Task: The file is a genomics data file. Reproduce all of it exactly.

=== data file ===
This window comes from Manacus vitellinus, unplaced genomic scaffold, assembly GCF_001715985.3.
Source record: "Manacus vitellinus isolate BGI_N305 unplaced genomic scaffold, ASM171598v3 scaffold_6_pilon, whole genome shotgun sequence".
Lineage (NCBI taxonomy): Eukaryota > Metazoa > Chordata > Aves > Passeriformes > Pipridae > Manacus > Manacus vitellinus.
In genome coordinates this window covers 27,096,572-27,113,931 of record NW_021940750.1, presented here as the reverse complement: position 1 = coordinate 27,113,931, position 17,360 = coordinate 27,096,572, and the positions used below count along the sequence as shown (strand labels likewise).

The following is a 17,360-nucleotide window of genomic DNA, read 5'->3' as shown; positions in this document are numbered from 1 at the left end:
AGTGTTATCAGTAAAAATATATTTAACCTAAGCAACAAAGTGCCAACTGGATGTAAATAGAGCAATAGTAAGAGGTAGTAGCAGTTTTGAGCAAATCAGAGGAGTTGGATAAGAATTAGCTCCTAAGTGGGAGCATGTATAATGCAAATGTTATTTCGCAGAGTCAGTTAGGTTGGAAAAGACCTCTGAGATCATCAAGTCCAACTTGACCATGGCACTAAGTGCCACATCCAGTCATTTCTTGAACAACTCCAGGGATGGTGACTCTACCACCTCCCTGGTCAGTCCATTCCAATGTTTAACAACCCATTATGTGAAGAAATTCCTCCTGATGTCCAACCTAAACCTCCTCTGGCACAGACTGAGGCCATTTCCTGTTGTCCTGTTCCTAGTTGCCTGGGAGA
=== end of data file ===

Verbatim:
This window comes from Manacus vitellinus, unplaced genomic scaffold, assembly GCF_001715985.3.
Source record: "Manacus vitellinus isolate BGI_N305 unplaced genomic scaffold, ASM171598v3 scaffold_6_pilon, whole genome shotgun sequence".
Lineage (NCBI taxonomy): Eukaryota > Metazoa > Chordata > Aves > Passeriformes > Pipridae > Manacus > Manacus vitellinus.
In genome coordinates this window covers 27,096,572-27,113,931 of record NW_021940750.1, presented here as the reverse complement: position 1 = coordinate 27,113,931, position 17,360 = coordinate 27,096,572, and the positions used below count along the sequence as shown (strand labels likewise).

The following is a 17,360-nucleotide window of genomic DNA, read 5'->3' as shown; positions in this document are numbered from 1 at the left end:
AGTGTTATCAGTAAAAATATATTTAACCTAAGCAACAAAGTGCCAACTGGATGTAAATAGAGCAATAGTAAGAGGTAGTAGCAGTTTTGAGCAAATCAGAGGAGTTGGATAAGAATTAGCTCCTAAGTGGGAGCATGTATAATGCAAATGTTATTTCGCAGAGTCAGTTAGGTTGGAAAAGACCTCTGAGATCATCAAGTCCAACTTGACCATGGCACTAAGTGCCACATCCAGTCATTTCTTGAACAACTCCAGGGATGGTGACTCTACCACCTCCCTGGTCAGTCCATTCCAATGTTTAACAACCCATTATGTGAAGAAATTCCTCCTGATGTCCAACCTAAACCTCCTCTGGCACAGACTGAGGCCATTTCCTGTTGTCCTGTTCCTAGTTGCCTGGGAGA